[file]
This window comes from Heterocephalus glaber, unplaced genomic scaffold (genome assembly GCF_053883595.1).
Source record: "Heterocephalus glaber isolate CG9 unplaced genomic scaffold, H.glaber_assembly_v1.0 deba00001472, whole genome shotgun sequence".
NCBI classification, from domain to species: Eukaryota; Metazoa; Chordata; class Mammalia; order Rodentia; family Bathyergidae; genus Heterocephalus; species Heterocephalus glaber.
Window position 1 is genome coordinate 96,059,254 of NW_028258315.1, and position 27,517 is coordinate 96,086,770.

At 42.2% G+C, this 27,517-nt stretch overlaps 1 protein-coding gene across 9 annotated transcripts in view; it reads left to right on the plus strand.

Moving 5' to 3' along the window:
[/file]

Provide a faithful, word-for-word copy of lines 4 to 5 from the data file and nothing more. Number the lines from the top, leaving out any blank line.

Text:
Window position 1 is genome coordinate 96,059,254 of NW_028258315.1, and position 27,517 is coordinate 96,086,770.

At 42.2% G+C, this 27,517-nt stretch overlaps 1 protein-coding gene across 9 annotated transcripts in view; it reads left to right on the plus strand.